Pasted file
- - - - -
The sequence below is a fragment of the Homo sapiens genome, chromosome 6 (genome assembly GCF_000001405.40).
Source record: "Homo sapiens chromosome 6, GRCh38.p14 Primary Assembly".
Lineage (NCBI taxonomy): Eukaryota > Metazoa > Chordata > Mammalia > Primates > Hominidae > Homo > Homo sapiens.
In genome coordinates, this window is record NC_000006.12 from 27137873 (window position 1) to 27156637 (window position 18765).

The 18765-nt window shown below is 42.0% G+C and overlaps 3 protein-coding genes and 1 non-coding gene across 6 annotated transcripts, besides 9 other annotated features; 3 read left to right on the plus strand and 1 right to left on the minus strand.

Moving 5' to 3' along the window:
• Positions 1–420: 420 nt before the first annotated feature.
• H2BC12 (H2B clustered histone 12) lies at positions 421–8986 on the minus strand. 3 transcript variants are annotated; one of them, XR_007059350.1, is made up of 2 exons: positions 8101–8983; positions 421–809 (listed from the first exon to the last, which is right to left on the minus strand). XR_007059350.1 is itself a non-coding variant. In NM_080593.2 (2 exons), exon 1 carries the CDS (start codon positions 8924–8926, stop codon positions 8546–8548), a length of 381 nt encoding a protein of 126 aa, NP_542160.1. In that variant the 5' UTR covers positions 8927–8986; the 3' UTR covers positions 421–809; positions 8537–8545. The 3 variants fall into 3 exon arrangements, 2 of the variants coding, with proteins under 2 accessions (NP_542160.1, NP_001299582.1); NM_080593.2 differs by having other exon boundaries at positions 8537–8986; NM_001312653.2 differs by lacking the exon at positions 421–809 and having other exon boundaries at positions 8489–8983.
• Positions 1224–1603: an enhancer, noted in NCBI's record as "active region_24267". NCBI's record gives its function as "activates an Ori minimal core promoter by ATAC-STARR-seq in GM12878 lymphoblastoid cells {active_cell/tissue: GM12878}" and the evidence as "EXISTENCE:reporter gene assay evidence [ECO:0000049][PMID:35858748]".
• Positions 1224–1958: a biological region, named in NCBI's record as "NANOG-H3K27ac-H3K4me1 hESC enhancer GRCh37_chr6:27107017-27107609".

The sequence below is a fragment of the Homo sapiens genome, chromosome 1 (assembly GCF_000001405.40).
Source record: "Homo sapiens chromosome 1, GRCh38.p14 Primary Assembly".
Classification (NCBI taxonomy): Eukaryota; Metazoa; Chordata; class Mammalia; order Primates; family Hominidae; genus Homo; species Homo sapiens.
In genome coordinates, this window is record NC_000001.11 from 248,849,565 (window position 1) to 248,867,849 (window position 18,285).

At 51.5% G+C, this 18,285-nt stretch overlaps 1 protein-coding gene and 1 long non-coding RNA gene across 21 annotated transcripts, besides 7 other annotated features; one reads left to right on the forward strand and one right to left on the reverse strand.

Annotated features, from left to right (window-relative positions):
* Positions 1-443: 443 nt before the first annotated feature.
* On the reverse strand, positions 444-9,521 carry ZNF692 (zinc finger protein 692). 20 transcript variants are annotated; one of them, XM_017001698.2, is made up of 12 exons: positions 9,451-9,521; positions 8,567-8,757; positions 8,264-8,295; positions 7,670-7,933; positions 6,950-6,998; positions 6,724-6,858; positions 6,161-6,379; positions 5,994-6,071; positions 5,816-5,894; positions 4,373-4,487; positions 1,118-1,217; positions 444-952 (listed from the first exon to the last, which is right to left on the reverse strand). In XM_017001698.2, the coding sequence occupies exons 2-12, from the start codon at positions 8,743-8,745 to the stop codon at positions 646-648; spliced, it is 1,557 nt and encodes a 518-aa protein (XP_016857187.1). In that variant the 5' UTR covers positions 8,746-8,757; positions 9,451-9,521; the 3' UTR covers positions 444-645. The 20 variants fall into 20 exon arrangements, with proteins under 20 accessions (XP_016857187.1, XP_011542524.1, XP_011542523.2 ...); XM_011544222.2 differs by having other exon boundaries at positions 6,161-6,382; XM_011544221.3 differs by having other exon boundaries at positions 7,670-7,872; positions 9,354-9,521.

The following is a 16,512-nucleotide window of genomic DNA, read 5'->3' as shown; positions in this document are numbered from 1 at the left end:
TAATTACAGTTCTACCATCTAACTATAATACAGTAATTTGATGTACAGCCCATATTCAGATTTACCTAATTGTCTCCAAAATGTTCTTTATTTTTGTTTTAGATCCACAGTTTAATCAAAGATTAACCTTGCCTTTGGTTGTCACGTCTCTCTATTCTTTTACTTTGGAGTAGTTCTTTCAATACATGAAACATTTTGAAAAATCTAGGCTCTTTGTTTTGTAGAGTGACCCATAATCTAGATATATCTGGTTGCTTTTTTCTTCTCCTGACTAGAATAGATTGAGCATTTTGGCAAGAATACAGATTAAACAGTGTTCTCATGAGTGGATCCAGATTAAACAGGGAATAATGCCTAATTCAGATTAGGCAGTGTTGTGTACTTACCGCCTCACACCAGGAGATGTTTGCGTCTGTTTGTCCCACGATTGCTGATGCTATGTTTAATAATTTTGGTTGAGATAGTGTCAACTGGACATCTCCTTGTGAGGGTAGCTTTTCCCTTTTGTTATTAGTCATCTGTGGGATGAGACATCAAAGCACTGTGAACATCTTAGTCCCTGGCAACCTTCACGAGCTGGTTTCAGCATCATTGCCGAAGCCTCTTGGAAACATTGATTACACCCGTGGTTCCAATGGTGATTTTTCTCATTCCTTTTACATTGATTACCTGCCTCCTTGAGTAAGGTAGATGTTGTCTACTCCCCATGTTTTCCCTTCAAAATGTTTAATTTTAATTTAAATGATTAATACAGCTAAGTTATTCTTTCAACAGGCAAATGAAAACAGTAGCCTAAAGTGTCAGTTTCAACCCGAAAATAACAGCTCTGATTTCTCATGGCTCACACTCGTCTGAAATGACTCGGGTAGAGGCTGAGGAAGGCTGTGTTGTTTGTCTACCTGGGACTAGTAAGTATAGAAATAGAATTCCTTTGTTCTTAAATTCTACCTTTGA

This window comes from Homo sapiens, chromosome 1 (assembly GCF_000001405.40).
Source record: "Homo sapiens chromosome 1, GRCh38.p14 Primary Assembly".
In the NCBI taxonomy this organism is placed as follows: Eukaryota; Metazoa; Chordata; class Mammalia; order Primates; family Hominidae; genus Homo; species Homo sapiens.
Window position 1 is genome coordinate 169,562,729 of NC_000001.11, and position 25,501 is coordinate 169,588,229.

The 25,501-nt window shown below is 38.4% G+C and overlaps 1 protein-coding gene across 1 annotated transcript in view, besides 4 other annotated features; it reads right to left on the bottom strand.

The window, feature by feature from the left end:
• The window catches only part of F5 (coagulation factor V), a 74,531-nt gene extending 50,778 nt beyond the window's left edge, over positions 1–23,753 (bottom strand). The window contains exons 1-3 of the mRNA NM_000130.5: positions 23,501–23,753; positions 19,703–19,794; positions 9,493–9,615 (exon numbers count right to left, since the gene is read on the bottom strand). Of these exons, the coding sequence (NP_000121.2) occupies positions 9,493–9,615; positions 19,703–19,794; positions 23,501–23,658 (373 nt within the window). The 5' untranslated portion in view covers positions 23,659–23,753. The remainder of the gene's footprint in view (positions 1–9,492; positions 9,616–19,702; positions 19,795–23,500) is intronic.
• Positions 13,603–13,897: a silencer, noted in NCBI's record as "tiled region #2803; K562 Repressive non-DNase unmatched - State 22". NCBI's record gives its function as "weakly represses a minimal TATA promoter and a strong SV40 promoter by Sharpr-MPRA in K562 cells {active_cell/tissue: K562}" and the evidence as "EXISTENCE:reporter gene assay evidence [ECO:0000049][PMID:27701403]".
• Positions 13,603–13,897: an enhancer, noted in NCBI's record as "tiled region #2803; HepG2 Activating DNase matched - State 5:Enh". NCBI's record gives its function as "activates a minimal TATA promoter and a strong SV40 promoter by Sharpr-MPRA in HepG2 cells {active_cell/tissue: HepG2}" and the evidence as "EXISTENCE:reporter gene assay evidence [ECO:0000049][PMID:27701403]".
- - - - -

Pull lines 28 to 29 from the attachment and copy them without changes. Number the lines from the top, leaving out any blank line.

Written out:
• Positions 13,603–13,897: a silencer, noted in NCBI's record as "tiled region #2803; K562 Repressive non-DNase unmatched - State 22". NCBI's record gives its function as "weakly represses a minimal TATA promoter and a strong SV40 promoter by Sharpr-MPRA in K562 cells {active_cell/tissue: K562}" and the evidence as "EXISTENCE:reporter gene assay evidence [ECO:0000049][PMID:27701403]".
• Positions 13,603–13,897: an enhancer, noted in NCBI's record as "tiled region #2803; HepG2 Activating DNase matched - State 5:Enh". NCBI's record gives its function as "activates a minimal TATA promoter and a strong SV40 promoter by Sharpr-MPRA in HepG2 cells {active_cell/tissue: HepG2}" and the evidence as "EXISTENCE:reporter gene assay evidence [ECO:0000049][PMID:27701403]".